is everything. Especially in comedy. That’s what makes Brooklyn Nine-Nine such a joy to watch. The third major workplace comedy from creator Mike Schur (he was a producer on The Office and co-created Parks and Recreation as well as this show), B99 shouldn’t work. A goofy, character-driven sitcom that’s also a light hearted police procedural, the show should seem in poor taste, given how rarely it touches on the real issues facing the NYPD, from racist policies like stop and frisk to incidents like the death of Eric Garner. Can cops really be lovable right now? The answer seems to be yes, thanks to an excellent cast, and also timing. Which I mentioned at the beginning of this entry but here it is again, timing I mean. The point is: Brooklyn Nine-Nine‘s pitch-perfect editing, particularly when it comes to scene transitions (and even more especially in their fantastic cold opens, which never fail to cut to the opening titles at the opportune moment–only Archer and It’s Always Sunny in Philadelphia do it better or more consistently), as executed by some top-flight comedy performers (particularly Andy Samberg, but also a phenomenal Andre Bragher as the stoic Captain Holt), results in a shockingly warm and fuzzy (and funny!) show that just happens to be about New York police officers. Some light serialization and real character development seals the deal, making the Nine-Nine a place neither perps nor viewers can escape–at least until all four seasons (to date) have been binged.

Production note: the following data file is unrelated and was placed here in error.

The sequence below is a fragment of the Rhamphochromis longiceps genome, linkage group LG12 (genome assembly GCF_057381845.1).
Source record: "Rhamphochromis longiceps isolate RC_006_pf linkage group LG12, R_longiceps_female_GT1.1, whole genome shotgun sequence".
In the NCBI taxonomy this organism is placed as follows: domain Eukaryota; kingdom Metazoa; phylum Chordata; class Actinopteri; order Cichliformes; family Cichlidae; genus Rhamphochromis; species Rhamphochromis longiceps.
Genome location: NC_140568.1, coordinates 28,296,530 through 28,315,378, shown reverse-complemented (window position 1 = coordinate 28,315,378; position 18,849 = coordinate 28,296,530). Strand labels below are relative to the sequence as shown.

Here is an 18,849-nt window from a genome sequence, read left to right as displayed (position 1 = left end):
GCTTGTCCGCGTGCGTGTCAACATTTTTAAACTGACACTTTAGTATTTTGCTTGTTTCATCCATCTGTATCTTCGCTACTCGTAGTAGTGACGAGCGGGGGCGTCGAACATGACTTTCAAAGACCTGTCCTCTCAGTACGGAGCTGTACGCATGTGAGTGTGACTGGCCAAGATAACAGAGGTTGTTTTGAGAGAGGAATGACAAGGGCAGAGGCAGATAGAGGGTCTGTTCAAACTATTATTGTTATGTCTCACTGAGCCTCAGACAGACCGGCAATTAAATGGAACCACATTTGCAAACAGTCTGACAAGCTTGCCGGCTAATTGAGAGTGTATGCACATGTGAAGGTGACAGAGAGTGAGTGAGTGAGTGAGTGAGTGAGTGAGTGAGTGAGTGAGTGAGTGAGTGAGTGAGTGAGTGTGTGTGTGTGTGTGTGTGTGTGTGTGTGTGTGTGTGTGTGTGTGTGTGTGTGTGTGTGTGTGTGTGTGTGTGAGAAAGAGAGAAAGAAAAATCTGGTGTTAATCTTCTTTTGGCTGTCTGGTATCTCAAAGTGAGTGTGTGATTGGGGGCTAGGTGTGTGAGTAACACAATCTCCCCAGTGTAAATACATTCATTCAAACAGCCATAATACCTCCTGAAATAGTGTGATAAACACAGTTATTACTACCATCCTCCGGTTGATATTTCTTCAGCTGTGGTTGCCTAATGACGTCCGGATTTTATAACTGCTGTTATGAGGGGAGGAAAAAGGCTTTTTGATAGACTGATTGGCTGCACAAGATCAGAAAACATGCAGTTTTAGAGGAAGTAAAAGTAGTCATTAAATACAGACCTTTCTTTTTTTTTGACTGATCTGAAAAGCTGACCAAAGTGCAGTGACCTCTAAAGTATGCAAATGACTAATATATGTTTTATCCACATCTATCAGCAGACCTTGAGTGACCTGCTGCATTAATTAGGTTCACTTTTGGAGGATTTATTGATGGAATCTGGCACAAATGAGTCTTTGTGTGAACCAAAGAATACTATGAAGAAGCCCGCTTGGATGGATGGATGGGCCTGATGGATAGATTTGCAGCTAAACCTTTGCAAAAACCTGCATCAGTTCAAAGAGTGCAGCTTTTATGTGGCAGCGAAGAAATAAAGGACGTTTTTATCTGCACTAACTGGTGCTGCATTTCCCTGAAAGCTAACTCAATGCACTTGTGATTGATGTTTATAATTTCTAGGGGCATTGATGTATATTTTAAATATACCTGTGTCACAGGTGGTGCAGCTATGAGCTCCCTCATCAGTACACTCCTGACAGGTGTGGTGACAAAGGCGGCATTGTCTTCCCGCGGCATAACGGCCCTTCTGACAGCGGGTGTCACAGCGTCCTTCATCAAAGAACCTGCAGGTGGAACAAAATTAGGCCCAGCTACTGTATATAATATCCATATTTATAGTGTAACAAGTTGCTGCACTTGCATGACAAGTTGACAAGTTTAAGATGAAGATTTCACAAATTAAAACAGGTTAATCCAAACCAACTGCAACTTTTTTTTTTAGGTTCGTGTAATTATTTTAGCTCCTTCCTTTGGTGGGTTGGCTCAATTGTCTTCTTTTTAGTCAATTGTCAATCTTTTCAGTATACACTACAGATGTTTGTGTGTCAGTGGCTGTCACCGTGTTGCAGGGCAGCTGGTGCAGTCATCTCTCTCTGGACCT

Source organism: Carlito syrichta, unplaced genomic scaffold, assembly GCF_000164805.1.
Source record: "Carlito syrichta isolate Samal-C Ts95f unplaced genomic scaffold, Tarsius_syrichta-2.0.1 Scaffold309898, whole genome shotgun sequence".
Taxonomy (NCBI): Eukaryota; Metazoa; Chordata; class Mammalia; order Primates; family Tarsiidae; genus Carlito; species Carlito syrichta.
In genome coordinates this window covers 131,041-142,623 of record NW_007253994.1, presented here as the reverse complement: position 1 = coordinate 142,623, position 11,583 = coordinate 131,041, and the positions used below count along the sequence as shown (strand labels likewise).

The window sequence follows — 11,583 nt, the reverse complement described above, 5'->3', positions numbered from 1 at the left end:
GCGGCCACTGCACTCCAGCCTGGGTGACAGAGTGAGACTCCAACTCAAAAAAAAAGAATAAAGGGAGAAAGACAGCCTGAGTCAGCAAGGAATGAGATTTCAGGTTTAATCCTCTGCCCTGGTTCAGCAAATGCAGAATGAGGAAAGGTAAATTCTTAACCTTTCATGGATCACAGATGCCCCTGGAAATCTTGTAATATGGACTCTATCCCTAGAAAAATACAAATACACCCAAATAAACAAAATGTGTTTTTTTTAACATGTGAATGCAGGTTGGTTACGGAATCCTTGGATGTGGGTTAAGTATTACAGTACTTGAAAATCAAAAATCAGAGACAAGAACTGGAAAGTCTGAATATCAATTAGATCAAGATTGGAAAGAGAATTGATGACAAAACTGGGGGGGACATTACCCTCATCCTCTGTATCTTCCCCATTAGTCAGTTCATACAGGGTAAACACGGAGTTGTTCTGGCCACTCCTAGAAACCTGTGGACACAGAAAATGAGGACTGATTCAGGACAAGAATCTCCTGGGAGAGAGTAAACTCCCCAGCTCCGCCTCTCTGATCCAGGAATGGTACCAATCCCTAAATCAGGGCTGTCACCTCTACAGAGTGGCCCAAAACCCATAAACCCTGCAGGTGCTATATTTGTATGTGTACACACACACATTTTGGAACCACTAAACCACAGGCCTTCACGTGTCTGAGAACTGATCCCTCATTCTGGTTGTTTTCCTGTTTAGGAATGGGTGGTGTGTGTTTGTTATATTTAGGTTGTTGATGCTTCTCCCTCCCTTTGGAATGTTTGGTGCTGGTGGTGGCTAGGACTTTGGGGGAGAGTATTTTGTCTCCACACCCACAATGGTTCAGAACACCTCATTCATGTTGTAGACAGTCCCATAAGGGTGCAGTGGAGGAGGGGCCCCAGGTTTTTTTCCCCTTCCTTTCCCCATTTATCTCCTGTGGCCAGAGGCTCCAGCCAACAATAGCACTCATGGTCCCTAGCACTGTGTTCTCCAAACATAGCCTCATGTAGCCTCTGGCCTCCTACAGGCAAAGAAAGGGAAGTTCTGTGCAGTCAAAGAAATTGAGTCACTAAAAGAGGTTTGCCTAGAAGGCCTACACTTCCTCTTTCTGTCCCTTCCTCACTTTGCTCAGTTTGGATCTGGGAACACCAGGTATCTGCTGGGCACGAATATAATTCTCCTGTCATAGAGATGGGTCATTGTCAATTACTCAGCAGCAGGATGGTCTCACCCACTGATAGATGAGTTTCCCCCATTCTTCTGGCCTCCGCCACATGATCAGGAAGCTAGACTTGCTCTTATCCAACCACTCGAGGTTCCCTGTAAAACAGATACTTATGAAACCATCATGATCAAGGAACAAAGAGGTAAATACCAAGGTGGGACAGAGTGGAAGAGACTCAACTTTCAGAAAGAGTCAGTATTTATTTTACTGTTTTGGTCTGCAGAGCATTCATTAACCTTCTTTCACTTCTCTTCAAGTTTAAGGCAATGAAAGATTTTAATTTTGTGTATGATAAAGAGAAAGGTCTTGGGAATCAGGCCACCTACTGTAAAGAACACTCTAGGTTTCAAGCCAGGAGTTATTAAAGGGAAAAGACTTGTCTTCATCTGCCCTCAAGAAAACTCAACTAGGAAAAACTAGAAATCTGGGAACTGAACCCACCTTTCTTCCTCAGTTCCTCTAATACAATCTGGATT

Keskel:

I’m recommending Death Note, by the director of Attack on Titan and High School of the Dead (and the often underappreciated Guilty Crown). It’s a popular and much beloved anime that is being adapted by Netflix into a live action movie. Also, according to all of my experiments building an anime recommendations engine using My Anime List data, Death Note is the evergreen recommendation.


That’s it for this month. Visitors should note that August is the breeding month here in the Kraken. Those who do not wish to participate should wear the provided ponchos while on floors three, seven, and eight.